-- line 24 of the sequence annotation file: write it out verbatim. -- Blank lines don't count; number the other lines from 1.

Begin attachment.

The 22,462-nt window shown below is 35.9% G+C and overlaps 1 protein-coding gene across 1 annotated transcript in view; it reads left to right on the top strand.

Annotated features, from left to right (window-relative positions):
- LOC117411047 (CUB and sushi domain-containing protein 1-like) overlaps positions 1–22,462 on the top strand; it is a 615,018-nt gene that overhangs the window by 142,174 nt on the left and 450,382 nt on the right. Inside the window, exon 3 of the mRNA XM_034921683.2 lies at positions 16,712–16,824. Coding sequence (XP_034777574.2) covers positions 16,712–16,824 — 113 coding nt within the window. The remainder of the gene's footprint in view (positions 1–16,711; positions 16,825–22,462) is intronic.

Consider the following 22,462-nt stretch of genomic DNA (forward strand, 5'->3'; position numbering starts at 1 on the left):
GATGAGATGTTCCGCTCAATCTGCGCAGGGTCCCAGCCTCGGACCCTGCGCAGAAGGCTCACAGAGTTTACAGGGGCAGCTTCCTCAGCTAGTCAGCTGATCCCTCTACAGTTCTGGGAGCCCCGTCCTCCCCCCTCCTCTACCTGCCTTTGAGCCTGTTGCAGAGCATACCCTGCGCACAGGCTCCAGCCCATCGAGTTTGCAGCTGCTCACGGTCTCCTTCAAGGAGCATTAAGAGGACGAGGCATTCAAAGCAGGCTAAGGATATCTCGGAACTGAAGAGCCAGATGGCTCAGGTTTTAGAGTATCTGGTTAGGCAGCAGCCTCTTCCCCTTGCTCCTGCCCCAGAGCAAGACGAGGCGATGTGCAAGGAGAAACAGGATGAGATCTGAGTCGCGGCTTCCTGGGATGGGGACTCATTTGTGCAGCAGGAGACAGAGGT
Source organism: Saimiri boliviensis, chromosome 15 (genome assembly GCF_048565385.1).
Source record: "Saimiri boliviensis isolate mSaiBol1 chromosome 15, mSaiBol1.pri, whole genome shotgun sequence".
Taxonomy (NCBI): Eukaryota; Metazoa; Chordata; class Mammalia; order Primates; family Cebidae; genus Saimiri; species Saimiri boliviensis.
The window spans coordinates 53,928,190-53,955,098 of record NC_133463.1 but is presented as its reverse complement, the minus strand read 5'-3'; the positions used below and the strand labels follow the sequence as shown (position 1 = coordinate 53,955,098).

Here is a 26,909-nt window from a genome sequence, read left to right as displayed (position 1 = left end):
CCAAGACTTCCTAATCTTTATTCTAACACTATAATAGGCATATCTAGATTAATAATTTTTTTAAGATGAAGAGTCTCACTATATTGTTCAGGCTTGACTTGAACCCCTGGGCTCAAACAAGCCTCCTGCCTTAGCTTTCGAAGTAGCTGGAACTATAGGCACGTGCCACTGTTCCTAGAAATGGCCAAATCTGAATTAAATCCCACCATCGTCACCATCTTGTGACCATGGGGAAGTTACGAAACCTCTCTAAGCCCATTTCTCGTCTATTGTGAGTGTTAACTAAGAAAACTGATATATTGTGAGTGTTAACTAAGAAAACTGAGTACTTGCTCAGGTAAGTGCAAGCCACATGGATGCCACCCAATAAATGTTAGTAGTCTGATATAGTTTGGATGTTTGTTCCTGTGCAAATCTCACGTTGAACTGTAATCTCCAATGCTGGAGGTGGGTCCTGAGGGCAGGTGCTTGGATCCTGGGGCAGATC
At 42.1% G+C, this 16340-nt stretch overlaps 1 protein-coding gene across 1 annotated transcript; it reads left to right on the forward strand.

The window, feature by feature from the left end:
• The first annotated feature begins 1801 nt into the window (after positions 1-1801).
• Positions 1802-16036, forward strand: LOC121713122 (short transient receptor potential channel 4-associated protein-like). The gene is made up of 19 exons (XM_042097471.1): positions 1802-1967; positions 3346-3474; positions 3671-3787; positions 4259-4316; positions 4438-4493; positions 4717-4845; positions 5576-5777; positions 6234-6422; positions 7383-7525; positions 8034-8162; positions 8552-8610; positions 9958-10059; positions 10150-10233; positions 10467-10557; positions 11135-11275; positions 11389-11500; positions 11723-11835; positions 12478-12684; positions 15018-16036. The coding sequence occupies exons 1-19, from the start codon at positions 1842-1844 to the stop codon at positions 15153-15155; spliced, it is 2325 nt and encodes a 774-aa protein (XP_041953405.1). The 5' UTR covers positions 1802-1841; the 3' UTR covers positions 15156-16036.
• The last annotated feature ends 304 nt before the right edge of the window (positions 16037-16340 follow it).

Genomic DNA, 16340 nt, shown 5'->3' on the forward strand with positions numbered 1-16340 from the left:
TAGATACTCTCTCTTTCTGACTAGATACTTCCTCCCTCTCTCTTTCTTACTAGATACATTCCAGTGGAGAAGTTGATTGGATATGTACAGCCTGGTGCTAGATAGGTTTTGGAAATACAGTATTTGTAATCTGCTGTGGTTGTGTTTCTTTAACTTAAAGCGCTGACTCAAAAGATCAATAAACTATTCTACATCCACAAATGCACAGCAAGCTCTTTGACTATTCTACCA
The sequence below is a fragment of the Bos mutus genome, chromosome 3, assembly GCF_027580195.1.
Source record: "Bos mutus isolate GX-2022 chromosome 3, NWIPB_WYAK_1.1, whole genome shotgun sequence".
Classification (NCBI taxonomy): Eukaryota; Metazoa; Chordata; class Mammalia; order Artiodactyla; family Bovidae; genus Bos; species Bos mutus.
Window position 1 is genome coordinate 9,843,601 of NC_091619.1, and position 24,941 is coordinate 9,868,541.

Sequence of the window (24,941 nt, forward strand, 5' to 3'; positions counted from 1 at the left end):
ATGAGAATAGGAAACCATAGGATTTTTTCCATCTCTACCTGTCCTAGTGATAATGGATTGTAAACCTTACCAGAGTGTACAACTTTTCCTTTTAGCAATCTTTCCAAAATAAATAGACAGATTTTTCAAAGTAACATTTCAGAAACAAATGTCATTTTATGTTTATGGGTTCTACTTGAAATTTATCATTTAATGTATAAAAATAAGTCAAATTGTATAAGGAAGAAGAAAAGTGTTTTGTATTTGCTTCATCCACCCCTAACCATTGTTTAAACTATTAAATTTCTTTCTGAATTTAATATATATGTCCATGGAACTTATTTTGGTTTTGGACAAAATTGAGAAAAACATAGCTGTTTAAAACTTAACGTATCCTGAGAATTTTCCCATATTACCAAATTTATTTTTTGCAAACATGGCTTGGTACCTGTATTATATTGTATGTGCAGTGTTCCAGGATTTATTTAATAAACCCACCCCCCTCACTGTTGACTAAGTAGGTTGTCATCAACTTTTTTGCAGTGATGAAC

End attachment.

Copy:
ATGAGAATAGGAAACCATAGGATTTTTTCCATCTCTACCTGTCCTAGTGATAATGGATTGTAAACCTTACCAGAGTGTACAACTTTTCCTTTTAGCAATCTTTCCAAAATAAATAGACAGATTTTTCAAAGTAACATTTCAGAAACAAATGTCATTTTATGTTTATGGGTTCTACTTGAAATTTATCATTTAATGTATAAAAATAAGTCAAATTGTATAAGGAAGAAGAAAAGTGTTTTGTATTTGCTTCATCCACCCCTAACCATTGTTTAAACTATTAAATTTCTTTCTGAATTTAATATATATGTCCATGGAACTTATTTTGGTTTTGGACAAAATTGAGAAAAACATAGCTGTTTAAAACTTAACGTATCCTGAGAATTTTCCCATATTACCAAATTTATTTTTTGCAAACATGGCTTGGTACCTGTATTATATTGTATGTGCAGTGTTCCAGGATTTATTTAATAAACCCACCCCCCTCACTGTTGACTAAGTAGGTTGTCATCAACTTTTTTGCAGTGATGAAC